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PhD: BIOinMECH: the mechanics of bio-inspired processes, a multiscale study of multifunctional systems

Starting: 2017

With no more than a couple of thousand years of experience, humans have developed innovative geotechnical techniques for a variety of engineering problems. In contrast, nature has had the benefit of several billion years to evolve the manner in which flora and fauna engineer the subsurface.

 

This proposal seeks to study nature’s solutions for foundation anchorage and fluid flow in contrast to what humans have done, and then to identify enhancements that humans could better exploit in the future, through deliberate mimicking. In particular, we will study selected aspects of root-soil interactions, root system architecture and other biological networks, to discover significant potential in the emerging field of bio-geotechnics.

 

In particular, the specific focus of the project is to study root-soil interaction, root system deployment and biological network adaptation, using the unique and complementary expertise of both partners. The project consists of three work packages:

 

  • The first work package investigates the interaction of plants with their underground environment, more specifically root growth under varying geometric and environmental constraints, and the consequent effects on soil micro-structure.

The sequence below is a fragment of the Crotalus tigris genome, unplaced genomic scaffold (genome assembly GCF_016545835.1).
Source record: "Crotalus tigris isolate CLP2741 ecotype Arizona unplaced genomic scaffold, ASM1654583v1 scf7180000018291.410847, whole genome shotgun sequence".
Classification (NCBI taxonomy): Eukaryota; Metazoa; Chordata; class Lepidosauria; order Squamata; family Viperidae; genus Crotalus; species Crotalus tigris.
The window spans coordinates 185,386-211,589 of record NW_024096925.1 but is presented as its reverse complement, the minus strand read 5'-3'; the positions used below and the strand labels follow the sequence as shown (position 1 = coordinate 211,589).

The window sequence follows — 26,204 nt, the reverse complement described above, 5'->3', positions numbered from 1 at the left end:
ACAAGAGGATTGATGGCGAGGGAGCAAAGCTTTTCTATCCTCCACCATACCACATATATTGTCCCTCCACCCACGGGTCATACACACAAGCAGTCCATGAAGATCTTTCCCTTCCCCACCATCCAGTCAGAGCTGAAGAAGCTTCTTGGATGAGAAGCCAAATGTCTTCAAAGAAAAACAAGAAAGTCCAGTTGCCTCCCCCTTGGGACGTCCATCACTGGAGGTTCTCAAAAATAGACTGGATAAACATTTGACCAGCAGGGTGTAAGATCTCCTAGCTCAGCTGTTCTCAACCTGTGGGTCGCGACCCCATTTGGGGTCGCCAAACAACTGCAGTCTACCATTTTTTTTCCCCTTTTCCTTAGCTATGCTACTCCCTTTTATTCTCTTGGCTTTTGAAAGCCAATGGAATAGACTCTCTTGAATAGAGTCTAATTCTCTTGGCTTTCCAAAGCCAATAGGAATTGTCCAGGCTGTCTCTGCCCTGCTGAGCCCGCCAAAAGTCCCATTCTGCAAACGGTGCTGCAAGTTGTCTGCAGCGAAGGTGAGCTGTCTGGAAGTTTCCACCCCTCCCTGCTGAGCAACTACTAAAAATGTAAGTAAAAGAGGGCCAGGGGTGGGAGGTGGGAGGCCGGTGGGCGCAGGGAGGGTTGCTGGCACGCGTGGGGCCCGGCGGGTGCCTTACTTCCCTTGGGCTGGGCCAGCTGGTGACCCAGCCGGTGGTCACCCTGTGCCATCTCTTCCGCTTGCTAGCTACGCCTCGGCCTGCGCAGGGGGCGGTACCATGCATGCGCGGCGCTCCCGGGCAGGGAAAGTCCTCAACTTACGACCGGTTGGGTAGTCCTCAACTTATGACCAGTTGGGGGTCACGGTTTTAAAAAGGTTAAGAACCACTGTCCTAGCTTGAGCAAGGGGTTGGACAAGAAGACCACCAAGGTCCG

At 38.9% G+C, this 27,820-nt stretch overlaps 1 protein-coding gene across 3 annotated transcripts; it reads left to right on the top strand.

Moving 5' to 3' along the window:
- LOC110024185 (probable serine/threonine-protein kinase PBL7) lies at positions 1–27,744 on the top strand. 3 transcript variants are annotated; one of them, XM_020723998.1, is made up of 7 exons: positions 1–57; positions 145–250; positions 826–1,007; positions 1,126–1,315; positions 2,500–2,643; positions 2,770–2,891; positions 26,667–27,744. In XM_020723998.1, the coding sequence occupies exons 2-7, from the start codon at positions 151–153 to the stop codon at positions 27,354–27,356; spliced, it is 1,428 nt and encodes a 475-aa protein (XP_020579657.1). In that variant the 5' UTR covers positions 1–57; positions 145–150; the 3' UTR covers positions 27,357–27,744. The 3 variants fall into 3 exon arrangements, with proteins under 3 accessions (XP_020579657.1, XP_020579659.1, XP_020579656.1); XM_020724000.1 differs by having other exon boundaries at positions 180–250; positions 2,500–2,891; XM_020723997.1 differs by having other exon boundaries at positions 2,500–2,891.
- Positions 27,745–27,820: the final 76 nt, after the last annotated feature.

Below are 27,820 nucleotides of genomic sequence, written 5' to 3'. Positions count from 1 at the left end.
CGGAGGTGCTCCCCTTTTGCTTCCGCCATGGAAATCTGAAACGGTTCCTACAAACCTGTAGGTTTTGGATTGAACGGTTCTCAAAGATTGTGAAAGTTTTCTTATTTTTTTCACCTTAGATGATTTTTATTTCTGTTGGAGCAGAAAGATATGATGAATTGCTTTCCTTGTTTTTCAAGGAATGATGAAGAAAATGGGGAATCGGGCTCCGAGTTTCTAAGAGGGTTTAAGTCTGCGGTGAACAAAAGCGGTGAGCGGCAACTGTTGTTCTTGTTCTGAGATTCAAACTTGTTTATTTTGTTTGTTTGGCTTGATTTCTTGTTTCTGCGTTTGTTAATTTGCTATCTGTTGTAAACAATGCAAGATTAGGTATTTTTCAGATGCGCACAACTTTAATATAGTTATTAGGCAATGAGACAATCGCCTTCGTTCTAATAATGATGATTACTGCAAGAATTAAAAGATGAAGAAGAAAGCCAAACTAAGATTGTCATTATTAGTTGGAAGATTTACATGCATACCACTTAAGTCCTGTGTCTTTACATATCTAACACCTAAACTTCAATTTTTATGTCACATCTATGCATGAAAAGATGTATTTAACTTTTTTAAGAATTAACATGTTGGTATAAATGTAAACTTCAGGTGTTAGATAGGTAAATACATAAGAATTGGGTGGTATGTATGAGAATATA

• The second work package takes observations of real root systems as model to suggest innovative engineering technical solutions for foundation anchorage. To this end, root analogues will be designed and tested in soil with experimental analysis both at the macro-scale (overall strength) and at the grain scale (effect of root texture on near soil micro-structure).
  • Work package three deals with the processes driving the growth and transformation of fluid flow networks. The objective is to take inspiration from natural systems that aim to optimize resource gathering (such as root networks, slime mold, etc.) and apply this to optimize flow network deployment, accommodation and adaptation in a porous geomaterial.

Wheat root growth test, image analysis and root system architecture calibration (on left: image processing of root growth on agar gel; on right: root system architecture simulation with or without water source, and with or without cut branches)

Experiments from Retter et al. (unpublished); simulations from Jin and Arson (unpublished)

This project involves a collaboration between the 3SR lab and the Georgia Institute of Technology

PI: Luc Sibille; Co-PI: Chloé Arson; PhD student: Floriana Anselmucci


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